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Illinois Prescription Monitoring ProgramYou may have heard that as of January 1, 2018, Illinois veterinarians were required to register with the Illinois Prescription Monitoring Program (PMP). The obligation to register is mandatory and you can expect your professional license to practice veterinary medicine to be publicly disciplined if you fail to do so. In addition to registering, the law now requires a veterinarian to also consult the PMP “to assess patient access to controlled substances” whenever an initial script is written for any Schedule II narcotic.

You should know that this law does not apply to narcotic prescriptions for cancer treatment, palliative care, or a seven day or less supply provided by a hospital emergency department when treating an acute, traumatic medical condition.

Accordingly, you are required to check the controlled substance patient record in the PMP. You are probably also required to check the controlled substance record of the owner as well, but there is not yet any clear authority on which to rely. Although veterinarians have no clinical training in assessment or diagnosis of human addiction, you would be expected to exercise clinical judgement as to whether it is appropriate to write a Schedule II prescription.


Illinois Professional License Defense LawyerCan a professional licensed in Illinois be subject to discipline only because the license holder was disciplined in another state?

Most likely no, but the Illinois Department of Financial and Professional Regulation won’t let that stop them. While the Medical Practice Act authorizes discipline of doctors based on sanctions imposed in another state, that discipline requires analysis beyond the fact that one was disciplined elsewhere. That is, the Illinois statute may authorize discipline based on out-of-state sanctions, but that does not mean that discipline is reasonable in every case.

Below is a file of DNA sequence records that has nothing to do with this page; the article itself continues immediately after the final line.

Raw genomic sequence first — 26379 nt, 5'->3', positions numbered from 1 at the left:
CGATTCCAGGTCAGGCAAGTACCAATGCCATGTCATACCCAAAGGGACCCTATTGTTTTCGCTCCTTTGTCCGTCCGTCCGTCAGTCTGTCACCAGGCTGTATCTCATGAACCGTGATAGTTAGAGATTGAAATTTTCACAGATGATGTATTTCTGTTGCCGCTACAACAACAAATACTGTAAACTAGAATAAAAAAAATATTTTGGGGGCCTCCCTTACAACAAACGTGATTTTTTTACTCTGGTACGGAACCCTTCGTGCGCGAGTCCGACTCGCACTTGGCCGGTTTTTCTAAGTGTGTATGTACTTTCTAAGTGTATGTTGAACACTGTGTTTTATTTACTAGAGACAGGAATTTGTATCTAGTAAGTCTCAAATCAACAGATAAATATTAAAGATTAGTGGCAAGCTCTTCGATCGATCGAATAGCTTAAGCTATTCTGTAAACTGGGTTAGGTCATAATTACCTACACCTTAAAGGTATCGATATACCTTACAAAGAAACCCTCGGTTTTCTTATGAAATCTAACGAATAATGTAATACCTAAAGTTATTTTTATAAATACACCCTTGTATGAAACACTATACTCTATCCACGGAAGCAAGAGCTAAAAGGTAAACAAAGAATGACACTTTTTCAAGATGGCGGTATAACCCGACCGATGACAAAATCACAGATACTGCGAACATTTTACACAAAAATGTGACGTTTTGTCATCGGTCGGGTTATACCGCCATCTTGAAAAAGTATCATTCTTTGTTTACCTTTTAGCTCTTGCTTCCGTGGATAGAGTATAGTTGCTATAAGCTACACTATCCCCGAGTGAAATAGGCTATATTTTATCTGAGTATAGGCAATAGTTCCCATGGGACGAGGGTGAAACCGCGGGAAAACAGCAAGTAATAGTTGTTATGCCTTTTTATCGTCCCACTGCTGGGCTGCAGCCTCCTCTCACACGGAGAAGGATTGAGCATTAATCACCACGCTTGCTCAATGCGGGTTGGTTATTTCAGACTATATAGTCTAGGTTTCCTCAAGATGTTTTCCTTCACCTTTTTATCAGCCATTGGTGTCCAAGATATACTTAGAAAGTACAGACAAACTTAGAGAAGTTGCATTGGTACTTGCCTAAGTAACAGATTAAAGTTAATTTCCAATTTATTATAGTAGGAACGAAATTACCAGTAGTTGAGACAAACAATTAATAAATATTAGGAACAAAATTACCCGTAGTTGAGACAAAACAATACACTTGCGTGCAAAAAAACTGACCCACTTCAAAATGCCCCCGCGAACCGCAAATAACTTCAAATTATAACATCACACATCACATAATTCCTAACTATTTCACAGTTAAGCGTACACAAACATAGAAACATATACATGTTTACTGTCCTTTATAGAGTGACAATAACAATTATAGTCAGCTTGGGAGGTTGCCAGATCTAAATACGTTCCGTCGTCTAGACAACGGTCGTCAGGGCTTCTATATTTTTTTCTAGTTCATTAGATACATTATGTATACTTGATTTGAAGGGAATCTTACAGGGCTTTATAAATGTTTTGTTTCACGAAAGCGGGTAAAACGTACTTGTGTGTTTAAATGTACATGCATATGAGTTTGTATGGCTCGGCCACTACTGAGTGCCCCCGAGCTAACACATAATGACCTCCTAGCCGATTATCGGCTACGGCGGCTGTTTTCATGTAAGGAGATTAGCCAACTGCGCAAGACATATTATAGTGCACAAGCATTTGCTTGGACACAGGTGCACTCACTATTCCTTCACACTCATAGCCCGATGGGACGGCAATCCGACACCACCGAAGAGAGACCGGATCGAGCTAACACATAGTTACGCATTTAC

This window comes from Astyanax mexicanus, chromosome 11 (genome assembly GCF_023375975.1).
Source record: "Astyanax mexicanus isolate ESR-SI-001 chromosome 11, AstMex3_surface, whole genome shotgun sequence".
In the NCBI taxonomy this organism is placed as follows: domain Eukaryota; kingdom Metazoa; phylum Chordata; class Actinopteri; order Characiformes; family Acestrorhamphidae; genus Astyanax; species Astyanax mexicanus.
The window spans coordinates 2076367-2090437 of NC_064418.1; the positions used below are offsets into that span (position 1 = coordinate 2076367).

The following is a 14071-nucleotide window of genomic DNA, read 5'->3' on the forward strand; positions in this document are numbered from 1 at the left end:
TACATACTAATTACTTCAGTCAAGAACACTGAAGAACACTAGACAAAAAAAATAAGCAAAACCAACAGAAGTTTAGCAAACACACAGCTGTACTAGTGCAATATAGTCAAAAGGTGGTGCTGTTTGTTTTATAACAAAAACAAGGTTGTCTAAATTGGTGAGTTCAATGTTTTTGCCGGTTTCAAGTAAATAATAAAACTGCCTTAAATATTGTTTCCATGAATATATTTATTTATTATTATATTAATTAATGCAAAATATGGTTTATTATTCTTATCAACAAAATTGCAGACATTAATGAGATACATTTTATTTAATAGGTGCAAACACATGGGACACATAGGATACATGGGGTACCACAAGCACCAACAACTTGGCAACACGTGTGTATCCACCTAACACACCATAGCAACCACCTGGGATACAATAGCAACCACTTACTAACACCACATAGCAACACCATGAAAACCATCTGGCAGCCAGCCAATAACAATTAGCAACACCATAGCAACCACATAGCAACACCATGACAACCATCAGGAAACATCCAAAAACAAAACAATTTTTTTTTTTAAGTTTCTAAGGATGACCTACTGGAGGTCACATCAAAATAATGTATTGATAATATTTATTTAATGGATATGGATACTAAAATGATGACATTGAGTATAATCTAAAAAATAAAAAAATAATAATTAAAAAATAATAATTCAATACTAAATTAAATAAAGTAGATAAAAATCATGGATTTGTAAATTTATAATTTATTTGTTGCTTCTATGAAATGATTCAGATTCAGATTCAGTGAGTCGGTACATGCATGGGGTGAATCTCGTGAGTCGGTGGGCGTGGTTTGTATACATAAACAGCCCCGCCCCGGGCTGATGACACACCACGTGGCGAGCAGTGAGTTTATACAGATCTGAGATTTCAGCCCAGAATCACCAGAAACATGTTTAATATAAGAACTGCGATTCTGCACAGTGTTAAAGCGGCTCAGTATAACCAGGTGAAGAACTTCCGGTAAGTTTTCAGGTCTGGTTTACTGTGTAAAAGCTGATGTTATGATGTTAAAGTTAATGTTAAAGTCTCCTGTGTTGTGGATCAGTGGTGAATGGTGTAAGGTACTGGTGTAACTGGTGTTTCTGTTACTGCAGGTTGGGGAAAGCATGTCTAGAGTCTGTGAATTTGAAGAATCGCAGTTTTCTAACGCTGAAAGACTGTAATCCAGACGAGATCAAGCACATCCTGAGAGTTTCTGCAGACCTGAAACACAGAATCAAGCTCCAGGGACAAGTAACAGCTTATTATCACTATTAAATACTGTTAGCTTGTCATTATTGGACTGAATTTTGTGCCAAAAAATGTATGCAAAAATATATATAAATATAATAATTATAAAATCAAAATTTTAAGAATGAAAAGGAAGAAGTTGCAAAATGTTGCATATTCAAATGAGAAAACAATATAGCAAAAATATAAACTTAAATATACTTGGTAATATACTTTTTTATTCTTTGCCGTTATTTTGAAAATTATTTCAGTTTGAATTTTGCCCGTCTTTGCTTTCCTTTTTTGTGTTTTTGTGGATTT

In the case of Dr. Cadogan vs Division Of Professional Regulation of the Illinois Department of Financial and Professional Regulation (2013 IL App (1st) 122160-U), the court determined that the Illinois’ discipline was unreasonable based on the relationship between the out-of-state violation, the statutory intent, and the state's justification for punishing the license holder. The court determined that the statutory authorization to discipline a license holder does not, in and of itself, justify the imposition of punishment.


Illinois Medical License Defense AttorneysAbsolutely not. An IDFPR investigator is a civilian investigator who possesses no police powers. Even if it was a local police officer who demanded that you immediately stop your clinic or office activities and submit to an interview, you are not required to submit. In the police officer scenario, you have an absolute constitutional right to not speak to any police official. The same is true for an IDFPR investigator. A civilian investigator may try to intimidate you into answering questions, but our strong advice is to not answer.

The best practice is to be polite and courteous to the IDFPR investigator. Inform them that you would be happy to answer their questions and will do so as soon as you have a chance to contact your attorney. Then terminate the conversation. It is trickier if the investigator demands to do an impromptu inspection of the premises – you have to determine whether they are authorized to perform a controlled substances inspection. The best practice is to let them inspect what they want. Note that the word inspect means inspect only. It does not mean they can make copies of documents or take documents with them. You or a trusted staff member should accompany the investigator at all times in your office.